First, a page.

It feels as if the summer has barely even started by the time we have to start talking about going back to school. There's a good reason for that though—for all the excitement that comes with a new school year, there's also plenty of opportunities for students and their families to be confronted with new challenges, fears, and other stressors. But this year, you can get ahead of that stress for both you and your family. Here are some strategies that you can use to prepare you and your family for the coming school year.
Make a Habit of Listening
One of the most important things you can do to make sure you are managing your children's stress is to make sure they know they can talk to you about it. This can be accomplished rather simply.
For example, a simple "What went on today at school?" during the drive home or while you're at the grocery store can help begin a conversation. And don't just take their word for it, use non-verbal cues to monitor how they are feeling. Finally, don't press them for answers. Allow them to share things at their own pace. You don't want them to feel as if they are being interrogated, they want to know you are a safe place to unburden themselves.
Establish a Morning Routine
Starting your day off on the right foot can have an important role in how that day is going to proceed. If you wake up late, skip breakfast (and the nutrition that comes along with it) and have to hurry out the door, all of that stress will be carried with you.
Allow your mornings to be a reflection of how you would like your and your family's day to go. Create more time by preparing for breakfast the night before and getting everyone to bed at a decent hour. This will allow you to be sure everyone is up in time to enjoy eating together. Talk about the issues you will be facing over the course of the day, and invite others to share their plans. If you project confidence in tackling your day, they will feel more confident in tackling theirs.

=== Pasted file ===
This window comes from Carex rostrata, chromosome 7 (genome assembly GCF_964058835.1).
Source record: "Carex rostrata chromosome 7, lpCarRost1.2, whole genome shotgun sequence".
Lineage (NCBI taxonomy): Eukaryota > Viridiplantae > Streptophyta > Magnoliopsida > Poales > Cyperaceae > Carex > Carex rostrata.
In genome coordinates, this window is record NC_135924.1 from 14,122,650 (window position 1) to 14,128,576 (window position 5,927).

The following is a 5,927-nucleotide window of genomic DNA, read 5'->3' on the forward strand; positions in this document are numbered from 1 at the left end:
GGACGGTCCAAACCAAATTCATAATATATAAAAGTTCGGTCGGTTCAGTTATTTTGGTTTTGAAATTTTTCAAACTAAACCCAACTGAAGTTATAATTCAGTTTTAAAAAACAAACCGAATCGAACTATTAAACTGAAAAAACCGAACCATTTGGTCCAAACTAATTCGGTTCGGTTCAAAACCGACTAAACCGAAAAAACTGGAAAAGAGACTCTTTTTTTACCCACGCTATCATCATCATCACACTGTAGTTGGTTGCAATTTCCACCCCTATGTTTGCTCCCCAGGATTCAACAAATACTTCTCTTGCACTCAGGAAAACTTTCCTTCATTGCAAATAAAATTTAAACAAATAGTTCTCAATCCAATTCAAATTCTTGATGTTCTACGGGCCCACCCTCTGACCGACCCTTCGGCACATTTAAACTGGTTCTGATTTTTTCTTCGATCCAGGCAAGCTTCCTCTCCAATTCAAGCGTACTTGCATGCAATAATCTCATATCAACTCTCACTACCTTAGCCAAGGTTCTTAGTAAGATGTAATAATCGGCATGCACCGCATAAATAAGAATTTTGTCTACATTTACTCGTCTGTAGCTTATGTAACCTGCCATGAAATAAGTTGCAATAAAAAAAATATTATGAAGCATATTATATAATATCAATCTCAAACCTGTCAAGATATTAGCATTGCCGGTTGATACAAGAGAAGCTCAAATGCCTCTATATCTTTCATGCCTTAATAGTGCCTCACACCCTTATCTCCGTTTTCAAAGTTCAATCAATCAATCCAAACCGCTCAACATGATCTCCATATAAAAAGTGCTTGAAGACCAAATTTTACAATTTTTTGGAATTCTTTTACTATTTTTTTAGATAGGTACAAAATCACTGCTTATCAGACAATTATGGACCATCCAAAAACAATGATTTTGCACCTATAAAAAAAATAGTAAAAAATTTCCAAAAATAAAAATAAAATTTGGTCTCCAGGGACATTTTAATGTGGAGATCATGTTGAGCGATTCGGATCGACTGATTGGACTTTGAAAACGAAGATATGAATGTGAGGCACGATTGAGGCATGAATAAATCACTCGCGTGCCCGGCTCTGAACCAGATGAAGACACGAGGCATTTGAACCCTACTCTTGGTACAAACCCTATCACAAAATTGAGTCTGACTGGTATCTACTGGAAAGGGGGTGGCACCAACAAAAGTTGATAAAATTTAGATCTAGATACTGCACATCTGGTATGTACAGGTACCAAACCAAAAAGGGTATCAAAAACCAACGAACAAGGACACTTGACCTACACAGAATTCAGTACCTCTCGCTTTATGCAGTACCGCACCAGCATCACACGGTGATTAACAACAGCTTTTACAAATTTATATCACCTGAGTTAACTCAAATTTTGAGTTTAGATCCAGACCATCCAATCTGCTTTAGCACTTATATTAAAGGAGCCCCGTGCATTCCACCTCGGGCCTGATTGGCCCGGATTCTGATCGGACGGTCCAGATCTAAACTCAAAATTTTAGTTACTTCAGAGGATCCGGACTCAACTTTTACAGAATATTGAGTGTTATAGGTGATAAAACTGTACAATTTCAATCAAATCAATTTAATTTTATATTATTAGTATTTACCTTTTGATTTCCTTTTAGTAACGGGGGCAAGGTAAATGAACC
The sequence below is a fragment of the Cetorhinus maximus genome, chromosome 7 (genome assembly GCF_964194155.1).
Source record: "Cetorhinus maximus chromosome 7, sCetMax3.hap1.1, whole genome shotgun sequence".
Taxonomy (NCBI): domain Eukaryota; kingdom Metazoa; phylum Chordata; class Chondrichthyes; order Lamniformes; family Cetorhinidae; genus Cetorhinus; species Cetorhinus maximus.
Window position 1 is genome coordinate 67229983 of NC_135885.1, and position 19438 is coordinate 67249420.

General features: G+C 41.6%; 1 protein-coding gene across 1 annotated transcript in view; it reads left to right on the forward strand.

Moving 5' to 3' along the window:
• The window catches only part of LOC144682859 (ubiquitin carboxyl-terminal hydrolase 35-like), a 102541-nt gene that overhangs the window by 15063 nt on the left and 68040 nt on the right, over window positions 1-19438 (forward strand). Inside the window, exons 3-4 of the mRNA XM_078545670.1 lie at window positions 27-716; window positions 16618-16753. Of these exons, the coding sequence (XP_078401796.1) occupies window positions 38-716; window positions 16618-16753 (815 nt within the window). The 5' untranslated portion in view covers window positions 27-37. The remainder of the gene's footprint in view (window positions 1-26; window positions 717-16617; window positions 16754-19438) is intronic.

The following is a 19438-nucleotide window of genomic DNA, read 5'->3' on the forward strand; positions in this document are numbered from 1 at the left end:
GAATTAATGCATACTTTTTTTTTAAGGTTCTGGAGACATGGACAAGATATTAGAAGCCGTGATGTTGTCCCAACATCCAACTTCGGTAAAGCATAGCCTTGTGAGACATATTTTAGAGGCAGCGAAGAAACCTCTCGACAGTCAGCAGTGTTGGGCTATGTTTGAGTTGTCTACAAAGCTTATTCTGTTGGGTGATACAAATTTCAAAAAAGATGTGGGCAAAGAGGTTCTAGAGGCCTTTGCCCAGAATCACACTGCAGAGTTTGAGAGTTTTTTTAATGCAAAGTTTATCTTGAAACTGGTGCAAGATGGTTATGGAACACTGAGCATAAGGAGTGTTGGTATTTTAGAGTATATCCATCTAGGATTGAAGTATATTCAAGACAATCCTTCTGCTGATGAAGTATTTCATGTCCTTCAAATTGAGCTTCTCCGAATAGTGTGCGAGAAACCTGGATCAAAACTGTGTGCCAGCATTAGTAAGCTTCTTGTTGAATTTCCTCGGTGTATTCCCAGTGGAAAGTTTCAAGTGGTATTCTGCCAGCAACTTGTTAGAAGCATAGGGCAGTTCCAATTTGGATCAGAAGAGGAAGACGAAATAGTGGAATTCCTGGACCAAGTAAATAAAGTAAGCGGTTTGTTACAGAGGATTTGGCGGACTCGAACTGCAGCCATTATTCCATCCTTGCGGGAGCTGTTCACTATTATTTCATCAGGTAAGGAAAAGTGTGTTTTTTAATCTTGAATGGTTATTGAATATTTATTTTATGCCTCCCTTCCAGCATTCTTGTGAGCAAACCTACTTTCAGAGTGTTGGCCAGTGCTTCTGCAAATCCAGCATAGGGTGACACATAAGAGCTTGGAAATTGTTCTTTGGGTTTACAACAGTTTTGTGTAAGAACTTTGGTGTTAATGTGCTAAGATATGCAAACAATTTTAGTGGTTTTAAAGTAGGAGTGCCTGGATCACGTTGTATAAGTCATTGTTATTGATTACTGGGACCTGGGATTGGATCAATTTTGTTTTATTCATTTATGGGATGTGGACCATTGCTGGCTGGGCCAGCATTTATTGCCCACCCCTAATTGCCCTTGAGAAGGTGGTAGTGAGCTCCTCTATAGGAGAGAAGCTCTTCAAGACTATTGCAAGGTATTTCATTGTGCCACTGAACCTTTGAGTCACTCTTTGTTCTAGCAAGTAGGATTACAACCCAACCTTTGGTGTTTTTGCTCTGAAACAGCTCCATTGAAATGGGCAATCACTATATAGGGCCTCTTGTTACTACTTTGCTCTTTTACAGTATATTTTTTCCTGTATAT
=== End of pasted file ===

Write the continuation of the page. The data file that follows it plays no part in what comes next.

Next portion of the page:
It may be a good idea to get into this routine before the school year even starts. Try to take some time to establish your routine in the weeks before the first day - it will make the transition easier on everybody.
Establish an Afternoon Routine, But Keep it Flexible
Homework is an expectation for many school systems. In order for students to achieve, it will be important that time is made for them to tackle their homework, and creating space for them to do so will be important in managing their stress.
With that being said, creating an environment that is too structured can do more harm than good. In order to keep balance, you will want to also allow for unscheduled time at home or in the outdoors. Both playtime and winding down are essential for any individual to be able to tackle their week. By allowing for time when your children can choose how they can spend it, it will give them agency, which is a step in the right direction for feeling empowerment.
Know Where to Go for Help
For both yourself and your child, there is no need to go it alone. There are many resources that you can reach out to find support. Whether that's from your community, your family, or the school and school system. Get to know them. It will be much easier to call in support from a teacher, neighbor, or guidance counselor if you do.
If you are looking for medical consultation, begin by speaking with your general physician. You can use Augusta Health's provider search to see who is available in the area.
No matter what sort of stressors you have coming your way in mid-August, we hope these steps can help you feel better prepared for their arrival. Remember that you are not alone. By creating time for your family to be together, and by being aware of the other resources available in your community, you can all be better prepared for what comes. And remember that your local hospital is one of those resources!